VER. 24. all pride,] He was fo amiable and condefcending, that one of the accufations against him by the Whigs was, that he treated the black-coats (clergy) like gentlemen!



She waits, or to the scaffold, or the cell,

When the last ling'ring friend has bid farewell.
Ev'n now, fhe fhades thy Ev'ning-walk with bays,
(No hireling fhe, no prostitute to praise)
Ev'n now, obfervant of the parting ray,
Eyes the calm Sun-fet of thy various Day,
Through Fortune's cloud one truly great can fee,
Nor fears to tell, that MORTIMER is he.



THERE are few verses in Pope, more correct, more musical, more dignified, and affecting, than thefe to Lord Oxford; and such a teftimony to his merit in the hour of misfortune, muft have been as grateful to Lord Oxford, as it was honourable to Pope.

In private life, no one was more amiable or more beloved than Lord Oxford; whatever may be thought of his public character, (particularly that part of it which has been moft obnoxious to cenfure, on account of his fuppofed views in favouring the fucceffion of James,) the violent ftate of parties at the latter end of the reign. of queen Anne, fhould be always kept in mind, and the over-bearing conduct of the leading Whigs, who, before the admiffion of Harley to her private confidence, had kept the Queen, from the commencement of her reign, in a state of humiliation and fubjection.

That, of Harley it might be faid, he had truly the murus aheneus, "nil confcire fibi, nullá pallefcere culpâ," I am willing to believe, and his fubfequent conduct goes a great way to prove it.— Upon George the Firft's arrival in England, he went to pay his refpects to him, among the reft of the nobility, at Greenwich. The exultation Bolingbroke expreffed at the cold reception he met with, is well known (fee his Letter to Sir William Wyndham); but could Lord Oxford have expofed himfelf to fuch treatment had he been confcious of being, in his heart, the king's enemy? Mr. Coxe, to whofe opinion I highly defer, acknowledges, that "Harley never appeared to wish to frustrate the act of fettle ment." He has been called in common language "a Trimmer,”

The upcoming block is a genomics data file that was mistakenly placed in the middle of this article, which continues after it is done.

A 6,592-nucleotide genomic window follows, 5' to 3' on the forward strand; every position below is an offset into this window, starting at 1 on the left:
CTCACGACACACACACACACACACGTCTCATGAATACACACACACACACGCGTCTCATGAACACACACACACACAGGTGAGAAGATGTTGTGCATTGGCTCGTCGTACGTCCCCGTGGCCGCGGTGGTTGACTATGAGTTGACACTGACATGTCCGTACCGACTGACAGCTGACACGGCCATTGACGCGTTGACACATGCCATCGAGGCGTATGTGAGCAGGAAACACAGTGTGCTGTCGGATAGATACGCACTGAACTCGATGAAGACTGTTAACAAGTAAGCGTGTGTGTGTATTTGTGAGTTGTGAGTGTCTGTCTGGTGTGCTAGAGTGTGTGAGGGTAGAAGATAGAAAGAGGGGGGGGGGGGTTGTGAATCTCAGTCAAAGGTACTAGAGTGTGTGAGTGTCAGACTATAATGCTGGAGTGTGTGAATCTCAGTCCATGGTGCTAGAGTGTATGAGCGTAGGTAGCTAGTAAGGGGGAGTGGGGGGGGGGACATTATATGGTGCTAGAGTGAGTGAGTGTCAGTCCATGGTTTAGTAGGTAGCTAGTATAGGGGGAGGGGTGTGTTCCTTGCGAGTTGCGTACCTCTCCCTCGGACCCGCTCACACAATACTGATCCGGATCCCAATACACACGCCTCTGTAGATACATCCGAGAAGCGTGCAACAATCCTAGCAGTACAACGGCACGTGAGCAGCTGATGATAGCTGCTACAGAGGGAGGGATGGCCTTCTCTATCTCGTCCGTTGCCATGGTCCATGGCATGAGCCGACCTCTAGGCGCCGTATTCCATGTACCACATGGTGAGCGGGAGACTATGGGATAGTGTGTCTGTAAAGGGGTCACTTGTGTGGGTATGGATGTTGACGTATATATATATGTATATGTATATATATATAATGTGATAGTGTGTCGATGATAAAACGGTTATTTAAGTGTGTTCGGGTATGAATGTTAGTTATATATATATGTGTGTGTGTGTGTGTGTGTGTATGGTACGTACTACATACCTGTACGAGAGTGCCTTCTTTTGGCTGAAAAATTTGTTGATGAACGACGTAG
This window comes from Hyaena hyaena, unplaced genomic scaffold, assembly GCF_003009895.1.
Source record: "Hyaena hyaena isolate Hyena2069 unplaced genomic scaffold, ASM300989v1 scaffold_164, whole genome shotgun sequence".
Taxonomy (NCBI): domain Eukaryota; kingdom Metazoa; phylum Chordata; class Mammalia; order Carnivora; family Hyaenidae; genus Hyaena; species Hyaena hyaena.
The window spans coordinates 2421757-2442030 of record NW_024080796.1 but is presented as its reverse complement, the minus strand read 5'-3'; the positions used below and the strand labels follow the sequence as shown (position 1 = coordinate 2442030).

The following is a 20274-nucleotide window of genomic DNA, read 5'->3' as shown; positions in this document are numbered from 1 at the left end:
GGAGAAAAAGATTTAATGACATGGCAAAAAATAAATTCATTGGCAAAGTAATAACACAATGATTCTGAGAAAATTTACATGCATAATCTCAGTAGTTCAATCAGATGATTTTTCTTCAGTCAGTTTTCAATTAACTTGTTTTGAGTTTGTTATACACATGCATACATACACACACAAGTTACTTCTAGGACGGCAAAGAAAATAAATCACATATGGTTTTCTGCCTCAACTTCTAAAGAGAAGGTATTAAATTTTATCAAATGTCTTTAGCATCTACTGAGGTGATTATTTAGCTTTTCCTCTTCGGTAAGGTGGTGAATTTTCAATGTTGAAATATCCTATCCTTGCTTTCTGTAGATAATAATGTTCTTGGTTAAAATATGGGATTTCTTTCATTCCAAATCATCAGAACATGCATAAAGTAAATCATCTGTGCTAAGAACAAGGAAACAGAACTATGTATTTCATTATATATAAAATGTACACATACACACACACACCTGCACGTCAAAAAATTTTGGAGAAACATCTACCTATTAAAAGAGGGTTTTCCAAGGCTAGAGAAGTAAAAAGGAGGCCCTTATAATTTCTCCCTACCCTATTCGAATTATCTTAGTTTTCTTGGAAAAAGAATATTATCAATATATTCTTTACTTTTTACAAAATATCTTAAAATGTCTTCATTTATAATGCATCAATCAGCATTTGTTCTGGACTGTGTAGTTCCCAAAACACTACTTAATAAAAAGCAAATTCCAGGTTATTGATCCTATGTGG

because having been a distinguished Whig, he afterwards joined the Tories; and endeavoured to ingratiate himself with the Elector of Hanover, when affairs took a different turn: but I confefs, setting party afide, I fee nothing inconfiftent in his conduct; at leaft, I fee nothing that could warrant the judgment that he was actuated by felf-interest alone.

No one can fay, but that the conduct he pursued was fuch as a real lover of his country might have pursued; and it is fuch as, for that reafon, would make him obnoxious to the violent of both factions. On the one hand, he faw the Queen a cypher, and places, command, authority, power, and government in the hands of an imperious junto; on the other fide, he faw a rooted antipathy, at least among the Jacobite Tories, to all but the family of James. He was a Whig, as far as was confiftent with supporting the power, and authority, and dignity of the CROWN; a Tory, but without entering into the defigns of those who saw with a malignant eye the profpect of the proteftant fucceffion. From the state of parties at the time, one might conclude, that to be a Whig, it was necessary to submit to the "imperium in imperio" of the Duke of Marlborough, or rather of the Duchefs; and that a Tory muft neceffarily be in league with the Pretender; that is, to be a Jacobite. Oxford courted, indeed, men of abilities and integrity on both fides, but he avoided either extreme.

His conduct, when impeached, was worthy fuch a character. He neither meanly fled, like Bolingbroke, although he was well aware of the odium excited against him, and the pains and penalties which an exasperated party might inflict; nor, when he had loft the favour of one party, did he basely fly to the other, avowing at once his connections, or his profligacy.

He endured his imprisonment without complaint, and waited the event of his trial with refigned fubmiffion, but with the intrepidity of unfhaken and confcious integrity. These lines of Pope, which feem to me truly to characterise Lord Oxford, are therefore particularly interefting, and they have a melancholy flow, yet a dignified force of expreffion, fuitable to the character and occafion.